JOHNSON LAKE — A tornado touched down after dark and impacted several areas around Johnson Lake during the late evening on Friday, May 5.
Much of western and south central Nebraska was under a Slight Risk, a two out of five, for severe weather, as issued by the Storm Prediction Center in Norman, Okla.
A subsequent severe thunderstorm watch was issues across much of western and central Nebraska at 4:50 p.m.
Weather models had indicated two rounds of severe weather across the area; first thunderstorms were forecast to develop near the Nebraska-Kansas state line, with some supercells expected. Later a line of thunderstorms forming in the Panhandle were expected to move across the state after dark.
One of the earlier storms did organize into a supercell as it departed Gosper County and entered Phelps County around 9 p.m. Large hail and winds were the primary threat with this storm.
After dark, a Quasi-Linear Convective System (QLCS), or squall line formed in the western part of Nebraska and was moving eastward, according to National Weather Service – Hastings Warning Coordinator Mike Mortiz.
Mortiz said QLCS systems are common after dark in this part of the country and can often feature embedded supercell features that can spin up shorter lived tornadoes.
Part of the QLCS system began to bow out at it entered the far north of Gosper County and an area of rotation could be seen on radar. Mortiz said a lowering had been reported in Frontier County, which prompted a tornado warning to be issued.
A tornado did indeed form, touching down at 10:54 p.m. four miles northwest of Johnson Lake. There were three irrigation pivots toppled before the tornado entered the Lakeview Acres area.
“At least two large storage sheds were totally destroyed in that area (Lakeview Acres). There were several instances of damage in the area, such as trees, smaller buildings, windows and some roof damage, including two 2x4 stud driven into the roof of one home,” per the NWS Hastings damage survey.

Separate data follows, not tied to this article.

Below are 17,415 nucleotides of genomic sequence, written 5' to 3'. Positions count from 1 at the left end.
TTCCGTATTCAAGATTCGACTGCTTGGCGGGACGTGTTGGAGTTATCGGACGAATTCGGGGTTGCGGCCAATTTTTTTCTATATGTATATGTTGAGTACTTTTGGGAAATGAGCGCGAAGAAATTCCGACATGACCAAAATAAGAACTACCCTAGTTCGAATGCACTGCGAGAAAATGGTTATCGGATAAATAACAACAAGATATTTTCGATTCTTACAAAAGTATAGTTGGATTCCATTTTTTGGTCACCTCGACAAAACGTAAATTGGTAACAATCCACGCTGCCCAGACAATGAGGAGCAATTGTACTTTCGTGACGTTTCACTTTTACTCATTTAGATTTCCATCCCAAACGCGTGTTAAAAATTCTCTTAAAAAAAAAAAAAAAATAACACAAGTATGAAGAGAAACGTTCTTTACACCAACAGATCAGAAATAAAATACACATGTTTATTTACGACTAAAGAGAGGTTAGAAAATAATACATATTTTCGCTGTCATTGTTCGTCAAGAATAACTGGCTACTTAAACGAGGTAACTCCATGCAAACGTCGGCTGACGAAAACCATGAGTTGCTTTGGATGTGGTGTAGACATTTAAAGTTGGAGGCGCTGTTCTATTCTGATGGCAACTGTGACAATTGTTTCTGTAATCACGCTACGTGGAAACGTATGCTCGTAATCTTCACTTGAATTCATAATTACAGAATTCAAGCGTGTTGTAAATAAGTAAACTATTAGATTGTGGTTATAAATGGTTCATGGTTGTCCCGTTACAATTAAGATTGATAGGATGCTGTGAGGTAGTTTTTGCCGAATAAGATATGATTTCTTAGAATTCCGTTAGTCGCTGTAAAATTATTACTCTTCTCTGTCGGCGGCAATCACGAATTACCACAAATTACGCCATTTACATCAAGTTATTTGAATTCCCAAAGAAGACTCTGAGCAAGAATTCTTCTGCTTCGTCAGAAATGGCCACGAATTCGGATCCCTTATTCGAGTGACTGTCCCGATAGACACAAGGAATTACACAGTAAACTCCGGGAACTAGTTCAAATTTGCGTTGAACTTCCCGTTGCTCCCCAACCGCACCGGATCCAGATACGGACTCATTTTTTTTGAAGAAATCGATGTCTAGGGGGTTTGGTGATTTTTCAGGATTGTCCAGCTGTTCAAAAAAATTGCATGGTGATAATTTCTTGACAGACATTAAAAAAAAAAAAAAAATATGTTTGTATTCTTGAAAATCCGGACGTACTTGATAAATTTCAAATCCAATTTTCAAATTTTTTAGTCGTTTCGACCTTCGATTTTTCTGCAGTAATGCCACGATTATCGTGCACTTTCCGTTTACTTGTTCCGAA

Mortiz noted there was a high variability of damage in the Lakeview Acres area, while some sheds were destroyed, others in the area showed little damage.
Dawson County Emergency Manager Brian Woldt said it, “looked like a bomb went off,” in the two storage sheds that were destroyed. There was a plethora of other damage including tree limbs knocked down, garage doors blown out, shingles ripped off, etc.
In one case, a basketball hoop was snapped off near the ground, with the rest falling over in a heap.
The tornado then moved east across the lake itself before impacting the Kirby Point area in Gosper County.
“It did significant damage to several homes on the east side of the lake right along the Gosper county line. Along the shore line, at least three homes in a row had all or part of a covered porch blown apart, and one home had a large section of its roof torn off,” per the NWS Hastings damage survey.
One flat cabin roof was completely torn off. A pickup a one of the campgrounds along the lake was heavily damaged by a falling tree limb. Some campers reported riding out the storm in the concrete bathrooms.
Gosper County Emergency Manger Roger Powell said Kirby Point was the hardest hit area with damage to homes and out buildings being prevalent.
The tornado then shifted down along East Shore Dr. “It upset an irrigation pivot and peeled back some metal roofing from a large building just east of the lake,” the NWS Hastings survey stated.
The tornado finally lifted east of County Road 428 around 11 a.m. It had been on the ground for around eight minutes and had traveled five miles across two counties.
“The maximum wind speed was estimated to be 95 mph based upon the residential roof damage and the storage building being destroyed. The width was estimated to be 80 yards,” per NWS Hastings.
The tornado was assigned an EF-1 rating. There were no reported injuries or deaths associated with the tornado or parent thunderstorm in the Johnson Lake area.